Just like “butterflies in the stomach”, heart palpitations form part of the “fight or flight” response.
It’s quite scary when you don’t know what’s happening and will contribute to intensifying your feelings of anxiety.

Heart palpitations feel like your heart is fluttering or beating rapidly and irregularly.
Many anxiety symptoms are the same as that of a heart attack and it can be quite scary to experience any of it.
Please immediately call your doctor when you experience a heightened sense of panic.
Rather be safe than sorry, please.

Restlessness or Insomnia

Anxiety sufferers often struggle with sleeping routines and falling asleep.
Mostly, this is attributed to the constant racing thoughts of worry about every little thing imaginable. Your brain just doesn’t want to switch off and allow you to relax!
During the day, you may fidget a lot or be unable to sit still for long periods of time.

Psychological Symptoms and Manifestations – Anxiety Explained


This is a tendency often exhibited by people suffering from Anxiety and sometimes lead on to Agoraphobia.
You will avoid any possible situation that you feel might cause you angst and fear, even if irrational.
This can lead to a rather isolated and/or lonely life.
It is not uncommon for an anxiety sufferer to always decline party invitations or avoid phone calls or other forms of attempted communication from others.

Working Too Hard

In order to try to compensate for their anxiety, people with this condition often work way too hard as the fear of underperformance or being judged for being lazy, incompetent or stupid is so very strong inside of them.
This could lead to exhaustion and burn-out much quicker for them than for others.
It is recommended that anxiety sufferers try to take a mental break from work on a regular basis.

Irritability or Over-Emotional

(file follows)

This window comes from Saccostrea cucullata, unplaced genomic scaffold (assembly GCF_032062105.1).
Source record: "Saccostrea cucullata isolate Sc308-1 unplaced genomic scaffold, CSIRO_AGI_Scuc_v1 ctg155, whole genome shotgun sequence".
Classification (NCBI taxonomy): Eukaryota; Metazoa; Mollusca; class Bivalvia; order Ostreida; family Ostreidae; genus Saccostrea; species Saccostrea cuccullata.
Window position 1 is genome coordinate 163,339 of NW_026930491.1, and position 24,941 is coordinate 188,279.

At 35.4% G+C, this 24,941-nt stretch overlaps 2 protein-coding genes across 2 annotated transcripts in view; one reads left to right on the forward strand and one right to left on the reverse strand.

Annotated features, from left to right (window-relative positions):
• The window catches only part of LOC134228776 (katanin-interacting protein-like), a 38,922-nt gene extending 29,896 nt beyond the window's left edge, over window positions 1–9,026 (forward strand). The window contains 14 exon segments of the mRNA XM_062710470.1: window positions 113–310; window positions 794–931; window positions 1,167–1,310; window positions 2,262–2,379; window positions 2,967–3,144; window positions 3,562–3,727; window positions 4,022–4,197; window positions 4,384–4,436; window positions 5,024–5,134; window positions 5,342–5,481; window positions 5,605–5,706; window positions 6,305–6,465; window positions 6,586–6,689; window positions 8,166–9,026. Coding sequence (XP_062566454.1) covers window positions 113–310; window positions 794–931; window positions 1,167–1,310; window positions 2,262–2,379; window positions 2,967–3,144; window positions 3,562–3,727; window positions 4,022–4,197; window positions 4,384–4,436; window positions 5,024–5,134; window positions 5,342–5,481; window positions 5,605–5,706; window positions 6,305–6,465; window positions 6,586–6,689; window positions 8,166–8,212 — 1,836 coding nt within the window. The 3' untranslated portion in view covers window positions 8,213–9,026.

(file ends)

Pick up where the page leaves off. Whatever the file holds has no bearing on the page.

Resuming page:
Everything is intensified when you experience anxiety, and the same goes for your emotional reactions. Being frequently irritated or having explosions of anger or crying is quite normal for the anxiety sufferer.
They usually experience intense guilt after such an outburst which only adds to the anxiety of being judged by others.

Reassurance Seeking

Anxiety can sometimes make you feel unworthy or incompetent and you might feel the constant need to seek reassurance and approval from others, especially from your significant other, your manager and your closest friends.


One of the hardest things is that an anxiety sufferer will often think that they are not good enough or capable of doing big and important things.
They may doubt their ability to cope with perceived negative situations or threats or they may doubt their ability to lead and complete a job successfully.
This type of thinking ultimately induce failure which will only validate their thoughts and will snowball into a black hole of insecurity and self-doubt.

Causes of Anxiety


There is a possibility of developing anxiety due to genetics and evidence suggests that it can be inherited.
Your upbringing and other environmental factors will also contribute greatly to triggering this genetic inheritance.

Traumatic Events

For anyone, suffering a traumatic event is, well, traumatic.
Some are able to deal with it and move on, however, sometimes there are people whose brains just can’t seem to move on from the event.
Replaying the event in their minds over and over again and ultimately creating patterns of anxious thoughts which then also lead to other physical symptoms as mentioned in this article.
A traumatic event can be anything from being in a car crash to being sexually abused or having your life threatened in any way, there are so many examples.

Brain Chemicals

Probably the most common cause of this condition, people who suffer from anxiety often have abnormal levels of neurotransmitters in their brain meaning that their brains struggle to transmit information on a cellular level.

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  1. Andrea Andrea

    I am someone who is fighting with anxiety and all of this is true. It took me personally some time to connect my workaholic tendencies to my anxiety so I can try to work with it. Hear palpitations are an everyday problem most of us in anxious situations.
    Thank you for this high-quality article full of information
    Best regards

    • AnxietyPanda AnxietyPanda

      Great to hear from you, Andy! Remember – anxiety is usually just a thought about something that you have no proof of happening – it’s not really real, so don’t give it the power 😉